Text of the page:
I saw couple of people chillin’ in the outside, sitting on their surf boards having a chat. It’s a nice place to rest while you wait for the best opportunity to catch the next wave.

Surfers chillaxin' on the outside while a man escapes to the inside via board. | Photo by New York Surf School
Surfers chillaxin’ on the outside while a man escapes to the inside via board. | Photo by New York Surf School

Making sure the coast is clear

When you decide to make your move on a wave, there’s only one thing to check – if there are any surfers in front of you. It’s your responsibility while paddling to the outside to yield to people who are surfing towards you. There is an unspoken of etiquette among surfers about taking turns and not getting in each other’s way. While this reflects a team spirit, it also prevents injuries. Surfboards are large, quick, and unpredictable when you’re not on them.

If the wave throws you from the board, it’s important to cover that beautiful face with both hands. Waves will throw you around no matter how skilled you are. While the board is attached to your leg with a piece of long cord, when a more powerful wave hits, everything goes everywhere.

Hanging 10

The last land-lesson is the most important – how to stand up on the board. Danny took time to explain body positioning in detail. First, which place to be on the board to be in the best position to stand, then how and where to place your feet to start the stand up. He explained the body rotation that happens in the moment you plunge up, and the position to hold while standing on the board. You’re surfing!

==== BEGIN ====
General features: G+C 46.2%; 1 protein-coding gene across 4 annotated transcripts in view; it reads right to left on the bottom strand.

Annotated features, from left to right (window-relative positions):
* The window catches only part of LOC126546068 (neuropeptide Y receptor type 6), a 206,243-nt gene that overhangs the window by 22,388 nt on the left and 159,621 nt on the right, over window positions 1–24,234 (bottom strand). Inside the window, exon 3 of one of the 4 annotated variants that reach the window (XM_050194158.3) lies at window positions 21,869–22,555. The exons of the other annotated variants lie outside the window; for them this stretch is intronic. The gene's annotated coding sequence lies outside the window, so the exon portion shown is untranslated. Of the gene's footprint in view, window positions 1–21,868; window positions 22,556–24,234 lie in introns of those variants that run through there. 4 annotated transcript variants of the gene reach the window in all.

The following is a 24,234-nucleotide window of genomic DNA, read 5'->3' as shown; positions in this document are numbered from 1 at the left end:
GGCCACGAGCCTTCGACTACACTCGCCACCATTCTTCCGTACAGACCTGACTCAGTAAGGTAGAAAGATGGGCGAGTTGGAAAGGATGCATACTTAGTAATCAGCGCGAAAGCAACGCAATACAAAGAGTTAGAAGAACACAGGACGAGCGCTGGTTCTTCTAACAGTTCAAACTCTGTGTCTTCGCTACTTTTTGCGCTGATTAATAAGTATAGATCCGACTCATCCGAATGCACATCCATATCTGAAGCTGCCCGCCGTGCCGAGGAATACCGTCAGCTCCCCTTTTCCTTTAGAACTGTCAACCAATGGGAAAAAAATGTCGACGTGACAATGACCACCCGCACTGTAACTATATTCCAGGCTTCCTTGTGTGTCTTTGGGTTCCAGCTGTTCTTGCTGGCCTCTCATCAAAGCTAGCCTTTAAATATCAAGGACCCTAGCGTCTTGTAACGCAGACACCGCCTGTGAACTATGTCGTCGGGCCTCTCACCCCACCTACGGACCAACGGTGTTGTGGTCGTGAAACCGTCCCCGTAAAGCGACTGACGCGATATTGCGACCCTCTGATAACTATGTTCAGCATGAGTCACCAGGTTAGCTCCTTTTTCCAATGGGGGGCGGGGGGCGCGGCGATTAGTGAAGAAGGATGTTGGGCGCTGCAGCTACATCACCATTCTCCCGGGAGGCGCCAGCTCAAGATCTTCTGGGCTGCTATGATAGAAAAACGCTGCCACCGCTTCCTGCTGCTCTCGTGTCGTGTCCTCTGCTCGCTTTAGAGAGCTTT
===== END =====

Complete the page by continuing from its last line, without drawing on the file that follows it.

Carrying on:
I admired the attention to details, and practiced the standup 3-4 times under Danny’s watch. “Ok, we’re ready,” Danny said. My heart skipped a beat. By this time I totally forgot I do not like being in the water – I could not wait to get my feet wet and surf up!

Danny swam to the outside with me. Admittedly, he was faster. Here, Danny briefly explained the process of catching the wave. You paddle hard until the wave breaks – the point at which the wave creates its peak. Then, if everything aligns, you stand up on the board and enjoy the ride to the beach.

For your first ride, Danny gives you a push at the right moment to start paddling, and shouts “Stand up!” when he thinks the conditions are right for your ride. Kind of like training wheels on the bike.

Standing up

“STAND UP!!!” | Photo by New York Surf School

A decent, smaller wave was coming. I didn’t notice a difference between a good or a bad wave, or easy and hard ones – I guess that requires more time in the water. Danny pushed me, I started paddling, and a few seconds later I felt the wave beneath me. You feel the water below the board start to give you a rush forwards. There was so much excitement simply riding a wave, that I completely forgot how to stand up properly. I hit the water like a sack of potatoes, and the wave threw me around like that bag broken in half.

After regrouping myself, I paddled back to Danny, and got ready for the next one. I could not wait to ride the S.O.B. out this time.”

Three more failed waves without standing up, and I felt unbelievably tired padding back to Danny. “You almost had it,” he’d say. And it’s true, after a few tries I almost had it. I’d stood on one leg and one knee, but some other small detail would throw me off.